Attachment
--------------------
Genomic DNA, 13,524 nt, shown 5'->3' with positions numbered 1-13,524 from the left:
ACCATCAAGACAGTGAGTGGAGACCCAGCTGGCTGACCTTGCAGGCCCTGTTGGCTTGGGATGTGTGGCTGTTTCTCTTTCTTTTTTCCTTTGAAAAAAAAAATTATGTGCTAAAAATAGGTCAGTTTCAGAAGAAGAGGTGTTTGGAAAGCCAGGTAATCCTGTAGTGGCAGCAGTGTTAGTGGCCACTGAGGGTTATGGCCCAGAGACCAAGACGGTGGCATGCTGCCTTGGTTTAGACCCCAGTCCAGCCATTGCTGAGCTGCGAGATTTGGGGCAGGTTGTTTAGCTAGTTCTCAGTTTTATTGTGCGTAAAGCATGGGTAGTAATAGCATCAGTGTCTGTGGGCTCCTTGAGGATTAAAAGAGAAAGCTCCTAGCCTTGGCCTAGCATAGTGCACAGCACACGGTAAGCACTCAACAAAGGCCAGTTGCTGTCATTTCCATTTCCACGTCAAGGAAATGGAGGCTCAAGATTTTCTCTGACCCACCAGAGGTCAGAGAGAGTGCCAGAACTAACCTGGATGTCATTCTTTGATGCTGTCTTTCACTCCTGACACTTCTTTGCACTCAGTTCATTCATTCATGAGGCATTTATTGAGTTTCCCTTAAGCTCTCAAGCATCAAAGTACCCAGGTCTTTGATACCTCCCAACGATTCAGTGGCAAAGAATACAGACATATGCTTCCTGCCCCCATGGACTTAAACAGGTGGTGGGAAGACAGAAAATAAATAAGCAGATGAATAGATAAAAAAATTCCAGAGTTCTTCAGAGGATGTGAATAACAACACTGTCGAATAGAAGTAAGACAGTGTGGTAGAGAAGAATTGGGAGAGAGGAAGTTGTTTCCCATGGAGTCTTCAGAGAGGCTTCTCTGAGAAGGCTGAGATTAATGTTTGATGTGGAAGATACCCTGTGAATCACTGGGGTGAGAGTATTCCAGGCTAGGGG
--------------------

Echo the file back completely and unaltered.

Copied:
Genomic DNA, 13,524 nt, shown 5'->3' with positions numbered 1-13,524 from the left:
ACCATCAAGACAGTGAGTGGAGACCCAGCTGGCTGACCTTGCAGGCCCTGTTGGCTTGGGATGTGTGGCTGTTTCTCTTTCTTTTTTCCTTTGAAAAAAAAAATTATGTGCTAAAAATAGGTCAGTTTCAGAAGAAGAGGTGTTTGGAAAGCCAGGTAATCCTGTAGTGGCAGCAGTGTTAGTGGCCACTGAGGGTTATGGCCCAGAGACCAAGACGGTGGCATGCTGCCTTGGTTTAGACCCCAGTCCAGCCATTGCTGAGCTGCGAGATTTGGGGCAGGTTGTTTAGCTAGTTCTCAGTTTTATTGTGCGTAAAGCATGGGTAGTAATAGCATCAGTGTCTGTGGGCTCCTTGAGGATTAAAAGAGAAAGCTCCTAGCCTTGGCCTAGCATAGTGCACAGCACACGGTAAGCACTCAACAAAGGCCAGTTGCTGTCATTTCCATTTCCACGTCAAGGAAATGGAGGCTCAAGATTTTCTCTGACCCACCAGAGGTCAGAGAGAGTGCCAGAACTAACCTGGATGTCATTCTTTGATGCTGTCTTTCACTCCTGACACTTCTTTGCACTCAGTTCATTCATTCATGAGGCATTTATTGAGTTTCCCTTAAGCTCTCAAGCATCAAAGTACCCAGGTCTTTGATACCTCCCAACGATTCAGTGGCAAAGAATACAGACATATGCTTCCTGCCCCCATGGACTTAAACAGGTGGTGGGAAGACAGAAAATAAATAAGCAGATGAATAGATAAAAAAATTCCAGAGTTCTTCAGAGGATGTGAATAACAACACTGTCGAATAGAAGTAAGACAGTGTGGTAGAGAAGAATTGGGAGAGAGGAAGTTGTTTCCCATGGAGTCTTCAGAGAGGCTTCTCTGAGAAGGCTGAGATTAATGTTTGATGTGGAAGATACCCTGTGAATCACTGGGGTGAGAGTATTCCAGGCTAGGGG